I am having trouble coming up with the right combination of semicolons and/or braces. I'd like to do this, but as a one-liner from the command line:
while [ 1 ]
while true; do foo; sleep 2; done
By the way, if you type it as a multiline (as you are showing) at the command prompt and then call the history with arrow up, you will get it on a single line, correctly punctuated.
$ while true
> echo "hello"
> sleep 2
$ <arrow up> while true; do echo "hello"; sleep 2; done
It's also possible to use sleep command in while's condition. Making one-liner looking more clean imho.
while sleep 2; do echo thinking; done
Colon is always "true":
while :; do foo; sleep 2; done
You can use semicolons to separate statements:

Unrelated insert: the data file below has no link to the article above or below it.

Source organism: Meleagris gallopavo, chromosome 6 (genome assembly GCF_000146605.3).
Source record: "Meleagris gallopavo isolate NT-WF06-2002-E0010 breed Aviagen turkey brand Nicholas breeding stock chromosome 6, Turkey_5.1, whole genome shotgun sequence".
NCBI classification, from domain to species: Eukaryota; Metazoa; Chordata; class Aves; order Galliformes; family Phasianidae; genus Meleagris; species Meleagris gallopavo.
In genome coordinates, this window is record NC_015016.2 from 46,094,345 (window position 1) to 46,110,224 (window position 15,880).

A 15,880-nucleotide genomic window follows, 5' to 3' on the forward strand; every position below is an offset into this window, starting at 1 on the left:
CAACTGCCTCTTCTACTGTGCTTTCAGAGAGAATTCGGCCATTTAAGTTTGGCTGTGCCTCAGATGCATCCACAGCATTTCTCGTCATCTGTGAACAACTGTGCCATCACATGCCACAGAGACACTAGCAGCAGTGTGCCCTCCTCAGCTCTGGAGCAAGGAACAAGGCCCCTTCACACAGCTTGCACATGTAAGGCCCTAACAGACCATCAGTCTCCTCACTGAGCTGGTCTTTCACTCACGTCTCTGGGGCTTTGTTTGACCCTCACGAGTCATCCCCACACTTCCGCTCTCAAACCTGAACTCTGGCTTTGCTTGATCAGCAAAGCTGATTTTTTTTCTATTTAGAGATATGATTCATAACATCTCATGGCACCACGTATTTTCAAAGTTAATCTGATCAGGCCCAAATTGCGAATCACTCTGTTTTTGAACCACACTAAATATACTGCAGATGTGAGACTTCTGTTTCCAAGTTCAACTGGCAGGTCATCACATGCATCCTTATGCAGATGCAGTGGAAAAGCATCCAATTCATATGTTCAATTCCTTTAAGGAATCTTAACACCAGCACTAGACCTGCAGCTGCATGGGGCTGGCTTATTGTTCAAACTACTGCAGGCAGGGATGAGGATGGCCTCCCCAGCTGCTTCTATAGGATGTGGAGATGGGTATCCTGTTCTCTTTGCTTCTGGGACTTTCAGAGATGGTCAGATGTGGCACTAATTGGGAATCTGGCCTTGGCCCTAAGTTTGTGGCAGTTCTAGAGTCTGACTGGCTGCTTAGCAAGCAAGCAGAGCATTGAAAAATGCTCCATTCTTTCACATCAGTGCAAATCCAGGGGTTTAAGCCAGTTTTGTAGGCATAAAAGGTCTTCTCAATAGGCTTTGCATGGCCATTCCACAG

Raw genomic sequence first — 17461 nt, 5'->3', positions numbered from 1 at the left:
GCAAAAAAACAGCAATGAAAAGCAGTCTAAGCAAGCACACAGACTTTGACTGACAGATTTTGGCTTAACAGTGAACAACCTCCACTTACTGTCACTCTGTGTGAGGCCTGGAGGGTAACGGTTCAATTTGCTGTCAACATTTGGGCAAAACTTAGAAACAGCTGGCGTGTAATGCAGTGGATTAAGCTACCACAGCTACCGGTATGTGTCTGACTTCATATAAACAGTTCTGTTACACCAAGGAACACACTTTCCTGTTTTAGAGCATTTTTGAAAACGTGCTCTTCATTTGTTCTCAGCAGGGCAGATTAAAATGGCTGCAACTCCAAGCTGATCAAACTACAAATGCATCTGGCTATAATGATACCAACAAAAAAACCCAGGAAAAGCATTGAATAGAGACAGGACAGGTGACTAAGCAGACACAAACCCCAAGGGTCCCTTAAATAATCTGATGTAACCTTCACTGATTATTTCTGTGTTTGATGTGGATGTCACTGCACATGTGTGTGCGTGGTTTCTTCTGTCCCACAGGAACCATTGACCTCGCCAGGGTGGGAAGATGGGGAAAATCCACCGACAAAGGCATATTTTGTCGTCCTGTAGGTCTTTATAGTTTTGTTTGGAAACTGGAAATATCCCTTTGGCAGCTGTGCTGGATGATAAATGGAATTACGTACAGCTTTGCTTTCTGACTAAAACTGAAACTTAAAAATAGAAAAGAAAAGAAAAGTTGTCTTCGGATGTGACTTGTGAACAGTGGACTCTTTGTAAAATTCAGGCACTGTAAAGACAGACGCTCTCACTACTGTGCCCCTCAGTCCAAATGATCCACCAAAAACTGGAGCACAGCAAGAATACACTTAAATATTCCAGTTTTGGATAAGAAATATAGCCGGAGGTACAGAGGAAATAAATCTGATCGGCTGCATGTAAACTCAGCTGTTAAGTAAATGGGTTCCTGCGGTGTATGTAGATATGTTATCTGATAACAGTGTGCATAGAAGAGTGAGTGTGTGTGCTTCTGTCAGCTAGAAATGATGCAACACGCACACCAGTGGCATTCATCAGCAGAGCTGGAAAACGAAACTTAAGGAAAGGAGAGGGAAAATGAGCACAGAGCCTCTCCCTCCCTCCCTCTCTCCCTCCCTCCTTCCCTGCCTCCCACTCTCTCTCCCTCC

$ while [ 1 ]; do foo; sleep 2; done
You can also make use of
until ((0)); do foo; sleep 2; done
Note that in contrast to
until would execute the commands inside the loop as long as the test condition has an exit status which is not zero.
while read i; do foo; sleep 2; done < /dev/urandom
for ((;;)); do foo; sleep 2; done
Another way using
until [ ]; do foo; sleep 2; done
I like to use the semicolons only for the WHILE statement, and the && operator to make the loop do more than one thing...
So I always do it like this
while true ; do echo Launching Spaceship into orbit && sleep 5s && /usr/bin/launch-mechanism && echo Launching in T-5 && sleep 1s && echo T-4 && sleep 1s && echo T-3 && sleep 1s && echo T-2 && sleep 1s && echo T-1 && sleep 1s && echo liftoff ; done
A very simple infinite loop.. :)
while true ; do continue ; done
Fr your question it would be:
while true; do foo ; sleep 2 ; done